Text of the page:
For those weary of leaving their sons unattended in the care of “trusted” members of the community, the alternative of leaving them to fend for themselves opens them up to a greater potential danger: incarceration. Despite data indicating that young Black boys are not committing more crimes than their peers, they’re still five times more likely to be incarcerated or committed to an institution. And with more and more states permitting the incarceration of minors in adult populations, the prison rape problem has grown exponentially. Where words like “kid” describe inmates who’ve been victims of sexually coercive relationships, correctional institutions highlight an unfortunate correlation between youth and victimization.
If you’ve ever watched an episode of “Beyond Scared Straight.,” an A&E series following the lives of at-risk teens through an intense jail immersion program, then you’ve laughed uncomfortably as inmates threatened young participants with unwanted sexual contact and forced participants to do emasculating things like comb their chest hair. Some going as far as to pre-select their would-be lovers out of the preteen lineups. Viewers might dismiss these exchanges as being done for the cameras, but letters from inmates written to the Human Rights Watch organization tell a less contrived story. An Arkansas inmate gave his account stating that, “The kids I know of here are kept in the hospital part of the prison until they turn 16. Then they are placed in general population. . . . At age 16, they are just thrown to the wolves, so to speak, in population. I have not heard of one making it more than a week in population without being “laid.” In his own letter to the Human Rights Watch, a Florida prisoner said, “Mostely (sp) young youthful boy’s are raped because of their youth and tenderness, and smooth skin that in the mind of the one duing (sp) the raping he think of the smooth skin and picture a woman . . . . Prisoners even fight each other over a youth without the young man knowing anything about it to see whom will have the boy first as his property.” Which brings me to my next question, how do I keep my son safe?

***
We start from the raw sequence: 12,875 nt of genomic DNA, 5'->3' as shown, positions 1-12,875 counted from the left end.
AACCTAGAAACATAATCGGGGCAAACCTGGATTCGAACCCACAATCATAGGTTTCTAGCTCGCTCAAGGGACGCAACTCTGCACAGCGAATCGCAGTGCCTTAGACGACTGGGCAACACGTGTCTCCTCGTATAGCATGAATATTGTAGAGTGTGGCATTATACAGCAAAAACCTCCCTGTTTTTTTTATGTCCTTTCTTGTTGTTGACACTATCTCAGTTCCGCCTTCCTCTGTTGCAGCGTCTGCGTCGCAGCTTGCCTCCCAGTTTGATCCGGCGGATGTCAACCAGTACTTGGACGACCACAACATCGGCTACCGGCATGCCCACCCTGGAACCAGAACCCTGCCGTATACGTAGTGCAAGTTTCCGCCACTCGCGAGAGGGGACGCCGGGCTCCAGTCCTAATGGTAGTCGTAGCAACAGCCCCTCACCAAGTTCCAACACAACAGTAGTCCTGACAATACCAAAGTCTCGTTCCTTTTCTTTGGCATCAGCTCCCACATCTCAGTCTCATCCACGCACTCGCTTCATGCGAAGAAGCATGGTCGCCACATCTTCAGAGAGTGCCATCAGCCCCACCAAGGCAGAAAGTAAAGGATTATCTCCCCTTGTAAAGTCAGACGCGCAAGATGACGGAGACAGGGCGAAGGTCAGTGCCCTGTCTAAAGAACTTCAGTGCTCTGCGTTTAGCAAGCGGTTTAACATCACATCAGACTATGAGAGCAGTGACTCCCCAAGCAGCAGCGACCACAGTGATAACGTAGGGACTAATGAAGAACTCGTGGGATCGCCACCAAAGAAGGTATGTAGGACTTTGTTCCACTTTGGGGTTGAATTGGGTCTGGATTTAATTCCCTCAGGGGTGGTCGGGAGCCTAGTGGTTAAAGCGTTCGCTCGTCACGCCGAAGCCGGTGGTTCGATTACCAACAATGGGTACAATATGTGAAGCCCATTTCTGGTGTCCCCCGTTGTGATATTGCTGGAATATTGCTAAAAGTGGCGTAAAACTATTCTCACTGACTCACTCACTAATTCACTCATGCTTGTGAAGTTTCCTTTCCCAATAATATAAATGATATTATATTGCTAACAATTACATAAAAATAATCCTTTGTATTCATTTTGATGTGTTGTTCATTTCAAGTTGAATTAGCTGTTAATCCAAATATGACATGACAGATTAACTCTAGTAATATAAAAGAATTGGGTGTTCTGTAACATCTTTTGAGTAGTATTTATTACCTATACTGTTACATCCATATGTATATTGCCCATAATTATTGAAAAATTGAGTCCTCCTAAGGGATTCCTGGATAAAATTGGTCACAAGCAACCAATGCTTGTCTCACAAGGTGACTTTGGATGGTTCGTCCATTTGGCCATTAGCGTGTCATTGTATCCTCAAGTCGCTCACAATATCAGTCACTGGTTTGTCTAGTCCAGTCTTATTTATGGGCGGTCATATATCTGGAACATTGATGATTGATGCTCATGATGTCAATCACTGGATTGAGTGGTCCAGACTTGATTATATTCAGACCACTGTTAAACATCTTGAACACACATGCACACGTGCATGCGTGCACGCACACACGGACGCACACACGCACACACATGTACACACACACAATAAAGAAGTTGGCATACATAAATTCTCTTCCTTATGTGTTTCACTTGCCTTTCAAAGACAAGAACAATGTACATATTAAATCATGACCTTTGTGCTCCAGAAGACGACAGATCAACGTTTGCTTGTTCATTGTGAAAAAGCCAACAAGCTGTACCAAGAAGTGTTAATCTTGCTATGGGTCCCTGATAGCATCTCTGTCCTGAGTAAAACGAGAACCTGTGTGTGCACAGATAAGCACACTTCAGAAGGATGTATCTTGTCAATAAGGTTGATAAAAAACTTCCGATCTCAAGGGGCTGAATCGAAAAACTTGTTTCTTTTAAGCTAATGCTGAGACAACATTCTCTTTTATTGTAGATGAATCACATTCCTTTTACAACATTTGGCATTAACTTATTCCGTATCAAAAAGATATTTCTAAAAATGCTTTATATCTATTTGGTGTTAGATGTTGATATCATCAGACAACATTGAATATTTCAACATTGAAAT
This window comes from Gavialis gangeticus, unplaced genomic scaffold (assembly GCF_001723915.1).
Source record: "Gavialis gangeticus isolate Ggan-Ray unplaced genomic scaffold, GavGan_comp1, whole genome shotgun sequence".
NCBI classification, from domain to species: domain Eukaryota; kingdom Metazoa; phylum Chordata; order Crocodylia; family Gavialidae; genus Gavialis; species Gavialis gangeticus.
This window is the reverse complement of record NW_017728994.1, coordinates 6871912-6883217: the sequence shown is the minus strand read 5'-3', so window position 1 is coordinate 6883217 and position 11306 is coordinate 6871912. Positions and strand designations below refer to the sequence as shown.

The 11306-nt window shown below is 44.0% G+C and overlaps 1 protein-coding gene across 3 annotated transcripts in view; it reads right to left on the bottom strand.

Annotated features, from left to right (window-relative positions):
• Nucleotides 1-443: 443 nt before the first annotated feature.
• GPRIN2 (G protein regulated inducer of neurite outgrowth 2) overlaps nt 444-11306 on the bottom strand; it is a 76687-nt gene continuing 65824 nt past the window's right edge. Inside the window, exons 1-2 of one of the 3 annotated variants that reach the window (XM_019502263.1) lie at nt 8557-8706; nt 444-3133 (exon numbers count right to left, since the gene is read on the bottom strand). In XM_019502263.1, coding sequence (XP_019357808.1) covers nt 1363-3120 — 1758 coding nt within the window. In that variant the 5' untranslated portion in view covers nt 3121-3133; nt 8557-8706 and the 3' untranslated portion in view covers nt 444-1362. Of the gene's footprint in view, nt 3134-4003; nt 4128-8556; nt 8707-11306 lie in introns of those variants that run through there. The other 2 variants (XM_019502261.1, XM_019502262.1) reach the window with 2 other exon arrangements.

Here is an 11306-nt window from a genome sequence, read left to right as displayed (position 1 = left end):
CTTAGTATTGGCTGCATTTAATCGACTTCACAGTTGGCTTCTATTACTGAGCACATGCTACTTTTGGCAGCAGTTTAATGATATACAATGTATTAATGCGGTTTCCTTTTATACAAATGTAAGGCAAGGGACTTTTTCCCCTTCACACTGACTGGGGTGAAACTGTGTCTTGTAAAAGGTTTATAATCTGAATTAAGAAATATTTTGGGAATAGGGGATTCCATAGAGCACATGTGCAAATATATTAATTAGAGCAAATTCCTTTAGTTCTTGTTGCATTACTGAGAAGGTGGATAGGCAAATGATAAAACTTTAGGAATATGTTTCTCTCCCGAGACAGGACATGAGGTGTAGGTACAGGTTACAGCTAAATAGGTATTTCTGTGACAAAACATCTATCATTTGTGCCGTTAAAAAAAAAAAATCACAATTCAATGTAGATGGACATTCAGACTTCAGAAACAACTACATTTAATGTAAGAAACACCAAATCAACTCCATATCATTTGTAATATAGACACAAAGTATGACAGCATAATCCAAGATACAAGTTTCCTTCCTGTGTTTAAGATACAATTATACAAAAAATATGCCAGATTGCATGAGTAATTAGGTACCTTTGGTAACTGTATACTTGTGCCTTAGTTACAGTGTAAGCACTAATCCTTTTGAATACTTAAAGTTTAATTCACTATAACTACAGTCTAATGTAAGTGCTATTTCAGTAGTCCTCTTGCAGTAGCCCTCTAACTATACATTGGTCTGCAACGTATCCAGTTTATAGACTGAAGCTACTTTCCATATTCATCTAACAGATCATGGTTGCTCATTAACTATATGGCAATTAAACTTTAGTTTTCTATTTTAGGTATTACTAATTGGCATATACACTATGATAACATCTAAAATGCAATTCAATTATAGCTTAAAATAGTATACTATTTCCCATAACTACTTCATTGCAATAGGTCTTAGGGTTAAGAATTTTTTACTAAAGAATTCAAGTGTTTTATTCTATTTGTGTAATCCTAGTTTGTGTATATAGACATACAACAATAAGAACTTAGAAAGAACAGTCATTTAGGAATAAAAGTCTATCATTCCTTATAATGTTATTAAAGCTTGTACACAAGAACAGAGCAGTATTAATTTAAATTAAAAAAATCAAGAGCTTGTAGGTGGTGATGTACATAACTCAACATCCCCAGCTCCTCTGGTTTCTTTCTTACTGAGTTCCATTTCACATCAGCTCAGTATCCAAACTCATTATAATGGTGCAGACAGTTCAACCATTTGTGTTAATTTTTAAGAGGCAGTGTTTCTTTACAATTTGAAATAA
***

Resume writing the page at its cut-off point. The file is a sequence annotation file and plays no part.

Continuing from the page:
I could continue to adopt my mother’s philosophy to trust no one, carry my son on my back until his feet drag the ground, and keep him protected from the slightest bump and bruise. I could avoid every church, cathedral and mosque, rip up permission slips for little league baseball, and force my son to spend every summer with his grandparents, but that would do nothing to change his community as a whole.
I’d much rather deal with the sexualization of young Black boys and a culture that condemns victims for being victimized, as if their pain is some sort of social inconvenience. I’d much rather deal with our propensity to protect useful predators and treat child abuse like it’s God’s punishment for disobedience. If we want to stop sexual abuse from happening to Black boys then we have to create an environment where Black boys are priorities, not casualties. That means being done with protecting predators and forgoing restitution for the sake of salvaging reputations. That means ending social policies that allow predators to be viewed as martyrs of the justice system. People who hurt Black children shouldn’t be able to find refuge anywhere, especially not within the communities they continuously destroy. If a legacy of secrecy and suppression threaten to keep my son captive within his own community, a community that will expect him to come back one day and serve it, then that community owes it to him to end its silence. So, I’m ready to talk about the sexual abuse of Black boys, are you?